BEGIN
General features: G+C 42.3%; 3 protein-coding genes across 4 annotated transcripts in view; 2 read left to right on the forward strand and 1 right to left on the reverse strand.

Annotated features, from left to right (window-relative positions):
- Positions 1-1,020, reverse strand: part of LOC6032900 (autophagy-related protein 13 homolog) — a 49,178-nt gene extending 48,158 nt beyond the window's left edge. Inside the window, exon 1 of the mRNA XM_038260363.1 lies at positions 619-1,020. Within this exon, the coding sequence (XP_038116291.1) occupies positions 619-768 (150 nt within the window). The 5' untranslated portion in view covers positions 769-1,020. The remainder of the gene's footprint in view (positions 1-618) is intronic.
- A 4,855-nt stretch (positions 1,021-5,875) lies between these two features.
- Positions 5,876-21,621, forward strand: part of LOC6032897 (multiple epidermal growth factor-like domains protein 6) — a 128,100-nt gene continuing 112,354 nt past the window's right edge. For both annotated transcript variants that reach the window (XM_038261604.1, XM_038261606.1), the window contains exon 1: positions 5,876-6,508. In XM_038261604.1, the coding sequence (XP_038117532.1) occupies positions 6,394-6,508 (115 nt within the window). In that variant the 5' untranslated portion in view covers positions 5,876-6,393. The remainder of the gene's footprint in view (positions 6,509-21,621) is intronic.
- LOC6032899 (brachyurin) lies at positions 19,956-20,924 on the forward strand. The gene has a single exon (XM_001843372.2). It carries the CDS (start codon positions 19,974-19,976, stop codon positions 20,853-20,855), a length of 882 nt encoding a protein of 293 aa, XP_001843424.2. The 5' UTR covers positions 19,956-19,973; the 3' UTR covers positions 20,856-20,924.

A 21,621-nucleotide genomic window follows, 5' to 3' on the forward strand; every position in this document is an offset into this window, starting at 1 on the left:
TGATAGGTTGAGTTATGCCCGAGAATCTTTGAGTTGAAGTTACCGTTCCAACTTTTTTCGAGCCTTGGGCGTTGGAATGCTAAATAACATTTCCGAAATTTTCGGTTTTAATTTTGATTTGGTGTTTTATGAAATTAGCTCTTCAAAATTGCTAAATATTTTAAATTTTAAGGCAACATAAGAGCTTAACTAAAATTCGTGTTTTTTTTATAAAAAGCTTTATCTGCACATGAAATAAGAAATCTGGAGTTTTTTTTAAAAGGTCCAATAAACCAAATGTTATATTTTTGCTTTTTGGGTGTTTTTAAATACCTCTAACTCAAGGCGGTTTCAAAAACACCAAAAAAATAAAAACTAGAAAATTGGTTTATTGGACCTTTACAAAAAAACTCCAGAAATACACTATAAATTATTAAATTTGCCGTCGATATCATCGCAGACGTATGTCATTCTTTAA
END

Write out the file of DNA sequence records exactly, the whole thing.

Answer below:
General features: G+C 42.3%; 3 protein-coding genes across 4 annotated transcripts in view; 2 read left to right on the forward strand and 1 right to left on the reverse strand.

Annotated features, from left to right (window-relative positions):
- Positions 1-1,020, reverse strand: part of LOC6032900 (autophagy-related protein 13 homolog) — a 49,178-nt gene extending 48,158 nt beyond the window's left edge. Inside the window, exon 1 of the mRNA XM_038260363.1 lies at positions 619-1,020. Within this exon, the coding sequence (XP_038116291.1) occupies positions 619-768 (150 nt within the window). The 5' untranslated portion in view covers positions 769-1,020. The remainder of the gene's footprint in view (positions 1-618) is intronic.
- A 4,855-nt stretch (positions 1,021-5,875) lies between these two features.
- Positions 5,876-21,621, forward strand: part of LOC6032897 (multiple epidermal growth factor-like domains protein 6) — a 128,100-nt gene continuing 112,354 nt past the window's right edge. For both annotated transcript variants that reach the window (XM_038261604.1, XM_038261606.1), the window contains exon 1: positions 5,876-6,508. In XM_038261604.1, the coding sequence (XP_038117532.1) occupies positions 6,394-6,508 (115 nt within the window). In that variant the 5' untranslated portion in view covers positions 5,876-6,393. The remainder of the gene's footprint in view (positions 6,509-21,621) is intronic.
- LOC6032899 (brachyurin) lies at positions 19,956-20,924 on the forward strand. The gene has a single exon (XM_001843372.2). It carries the CDS (start codon positions 19,974-19,976, stop codon positions 20,853-20,855), a length of 882 nt encoding a protein of 293 aa, XP_001843424.2. The 5' UTR covers positions 19,956-19,973; the 3' UTR covers positions 20,856-20,924.

A 21,621-nucleotide genomic window follows, 5' to 3' on the forward strand; every position in this document is an offset into this window, starting at 1 on the left:
TGATAGGTTGAGTTATGCCCGAGAATCTTTGAGTTGAAGTTACCGTTCCAACTTTTTTCGAGCCTTGGGCGTTGGAATGCTAAATAACATTTCCGAAATTTTCGGTTTTAATTTTGATTTGGTGTTTTATGAAATTAGCTCTTCAAAATTGCTAAATATTTTAAATTTTAAGGCAACATAAGAGCTTAACTAAAATTCGTGTTTTTTTTATAAAAAGCTTTATCTGCACATGAAATAAGAAATCTGGAGTTTTTTTTAAAAGGTCCAATAAACCAAATGTTATATTTTTGCTTTTTGGGTGTTTTTAAATACCTCTAACTCAAGGCGGTTTCAAAAACACCAAAAAAATAAAAACTAGAAAATTGGTTTATTGGACCTTTACAAAAAAACTCCAGAAATACACTATAAATTATTAAATTTGCCGTCGATATCATCGCAGACGTATGTCATTCTTTAA